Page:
Uber has come up with an ingenious strategy to beat the competition — grab a substantial amount of user base active on other apps. Uber’s latest plan is to spread its presence deep into the mobile app segment by launching a Ride Request Button.
The feature, which is available for Android and iOS apps functioning in the US, can be integrated into any app by following a plug in SDK and simple lines of code. App developers can also provide link to Uber’s app and in return to their generosity, Uber will be paying the US developers $5 for every first time rider referred through their app. Uber has made away with the complicated codes app developers had to deal with before integrating such a feature into an app.
In order to curb app developers into integrating similar feature for other taxi-aggregators, Uber has put a ban on having rival taxi-aggregators services on to an app which is already offering Uber’s Ride Request Button.
App developers can integrate the button for instance, next to the address of restaurants searched by users in food discovery apps. In other apps developers can add an intent to ride section through which users can make use of Uber’s services.
This is what the T&C read,
You may not use the Uber API, Uber API Materials, or Uber Data in any manner that is competitive to Uber or the Uber Services, including, without limitation, in connection with any application, website or other product or service that also includes, features, endorses, or otherwise supports in any way a third party that provides services competitive to Uber’s products and services, in our sole discretion.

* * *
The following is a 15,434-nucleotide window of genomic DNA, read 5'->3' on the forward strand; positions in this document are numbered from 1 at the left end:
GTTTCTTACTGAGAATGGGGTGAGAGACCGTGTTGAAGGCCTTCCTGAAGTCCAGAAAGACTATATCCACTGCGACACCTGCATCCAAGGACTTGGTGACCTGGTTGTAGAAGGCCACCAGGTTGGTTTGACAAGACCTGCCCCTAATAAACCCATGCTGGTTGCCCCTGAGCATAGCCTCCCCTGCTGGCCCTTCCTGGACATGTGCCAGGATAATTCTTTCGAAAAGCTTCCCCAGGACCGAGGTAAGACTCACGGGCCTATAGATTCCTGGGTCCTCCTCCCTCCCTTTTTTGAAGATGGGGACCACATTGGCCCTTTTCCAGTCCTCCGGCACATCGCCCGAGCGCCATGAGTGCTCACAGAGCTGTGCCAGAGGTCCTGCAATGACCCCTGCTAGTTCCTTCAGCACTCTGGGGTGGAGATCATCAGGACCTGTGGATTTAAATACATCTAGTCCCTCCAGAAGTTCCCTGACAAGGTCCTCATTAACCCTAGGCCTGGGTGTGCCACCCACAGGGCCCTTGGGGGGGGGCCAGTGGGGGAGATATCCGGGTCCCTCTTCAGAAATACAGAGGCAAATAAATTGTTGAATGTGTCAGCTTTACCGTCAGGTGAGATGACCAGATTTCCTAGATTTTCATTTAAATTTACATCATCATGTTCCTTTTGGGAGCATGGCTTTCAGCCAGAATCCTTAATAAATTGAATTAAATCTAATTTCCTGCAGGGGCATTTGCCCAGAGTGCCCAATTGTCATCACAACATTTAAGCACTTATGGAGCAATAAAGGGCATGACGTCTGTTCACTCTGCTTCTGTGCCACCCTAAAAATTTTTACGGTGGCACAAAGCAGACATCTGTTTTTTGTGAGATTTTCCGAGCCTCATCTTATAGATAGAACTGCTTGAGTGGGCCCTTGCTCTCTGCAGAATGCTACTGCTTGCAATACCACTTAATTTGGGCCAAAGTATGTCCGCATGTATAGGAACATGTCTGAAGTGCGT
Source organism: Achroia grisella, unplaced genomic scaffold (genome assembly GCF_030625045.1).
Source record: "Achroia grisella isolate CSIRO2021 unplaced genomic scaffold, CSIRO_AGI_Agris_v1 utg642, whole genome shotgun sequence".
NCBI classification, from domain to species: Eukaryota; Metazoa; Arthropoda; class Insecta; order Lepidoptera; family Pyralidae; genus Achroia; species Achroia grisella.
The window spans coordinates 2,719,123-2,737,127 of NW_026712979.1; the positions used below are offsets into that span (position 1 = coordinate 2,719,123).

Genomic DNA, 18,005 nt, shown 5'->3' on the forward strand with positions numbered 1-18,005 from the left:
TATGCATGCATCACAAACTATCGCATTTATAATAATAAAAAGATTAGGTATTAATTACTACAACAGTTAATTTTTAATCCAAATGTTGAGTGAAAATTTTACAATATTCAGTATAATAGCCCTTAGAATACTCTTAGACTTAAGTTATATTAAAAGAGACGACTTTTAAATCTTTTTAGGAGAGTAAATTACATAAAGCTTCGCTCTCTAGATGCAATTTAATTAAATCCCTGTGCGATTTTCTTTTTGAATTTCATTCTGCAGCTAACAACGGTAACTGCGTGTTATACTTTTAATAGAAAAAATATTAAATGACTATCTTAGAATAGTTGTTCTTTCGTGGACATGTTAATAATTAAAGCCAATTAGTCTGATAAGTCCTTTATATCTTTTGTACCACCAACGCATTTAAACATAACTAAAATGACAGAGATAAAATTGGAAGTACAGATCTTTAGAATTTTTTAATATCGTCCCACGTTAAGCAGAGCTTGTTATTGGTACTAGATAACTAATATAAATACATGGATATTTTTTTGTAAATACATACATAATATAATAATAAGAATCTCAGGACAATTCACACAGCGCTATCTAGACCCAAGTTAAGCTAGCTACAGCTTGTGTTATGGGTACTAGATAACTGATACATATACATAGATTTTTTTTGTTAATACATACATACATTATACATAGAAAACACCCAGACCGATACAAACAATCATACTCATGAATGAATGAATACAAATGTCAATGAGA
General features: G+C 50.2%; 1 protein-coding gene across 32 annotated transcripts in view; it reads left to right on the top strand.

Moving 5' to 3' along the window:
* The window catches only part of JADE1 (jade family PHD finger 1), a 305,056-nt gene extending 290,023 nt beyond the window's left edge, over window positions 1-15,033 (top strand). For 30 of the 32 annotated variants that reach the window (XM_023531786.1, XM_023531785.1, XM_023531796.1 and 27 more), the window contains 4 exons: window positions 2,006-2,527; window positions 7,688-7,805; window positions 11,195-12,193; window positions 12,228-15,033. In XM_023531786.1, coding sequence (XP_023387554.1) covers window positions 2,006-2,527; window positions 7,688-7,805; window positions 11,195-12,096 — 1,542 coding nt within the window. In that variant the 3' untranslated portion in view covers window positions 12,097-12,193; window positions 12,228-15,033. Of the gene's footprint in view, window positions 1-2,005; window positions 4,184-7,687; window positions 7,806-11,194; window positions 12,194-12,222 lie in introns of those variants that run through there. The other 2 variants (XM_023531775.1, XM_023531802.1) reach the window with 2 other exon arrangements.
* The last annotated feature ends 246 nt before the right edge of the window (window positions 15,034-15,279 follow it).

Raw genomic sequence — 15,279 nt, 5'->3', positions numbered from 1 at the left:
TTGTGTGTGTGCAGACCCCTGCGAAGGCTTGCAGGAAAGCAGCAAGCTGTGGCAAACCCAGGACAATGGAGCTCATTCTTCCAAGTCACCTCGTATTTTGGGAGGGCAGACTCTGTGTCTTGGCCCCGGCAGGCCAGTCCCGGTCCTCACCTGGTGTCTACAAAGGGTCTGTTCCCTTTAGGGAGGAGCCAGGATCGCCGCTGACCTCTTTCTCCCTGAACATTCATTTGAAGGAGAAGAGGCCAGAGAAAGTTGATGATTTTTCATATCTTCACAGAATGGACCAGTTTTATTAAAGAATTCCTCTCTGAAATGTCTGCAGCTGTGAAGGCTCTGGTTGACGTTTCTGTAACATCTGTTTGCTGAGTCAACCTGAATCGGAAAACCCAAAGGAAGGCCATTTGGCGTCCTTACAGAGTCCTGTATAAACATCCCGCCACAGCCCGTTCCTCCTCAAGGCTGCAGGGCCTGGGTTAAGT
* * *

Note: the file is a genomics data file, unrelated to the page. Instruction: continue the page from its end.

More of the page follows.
Uber has not limited the functionality of this feature solely to requesting a ride. Developers can go beyond that and offer additional information such as the type of Uber service they would like to entail, the pick-up location, destination etc.
The over $70 Billion valued US upstart made it into app development by launching an API in August last year. It had collaborated with OpenTable and TripAdvisor to test out the feature. Uber also tried integrating a deep link button into Google Maps.
Uber’s API is a bit complicated for the developers as they have to design and run a test before integrating the deep link into an app. This has perhaps prompted Uber to make changes into the API as it becomes far easier than ever to integrate deep link with the new Ride Request Button with the plug in SDK.
However, Uber is obviously not the first nor will be the last new-age company to make its presence felt on other apps. Facebook and Twitter have done the same with their Like and Follow buttons respectively, which have helped the social media platforms get more traffic into their platforms.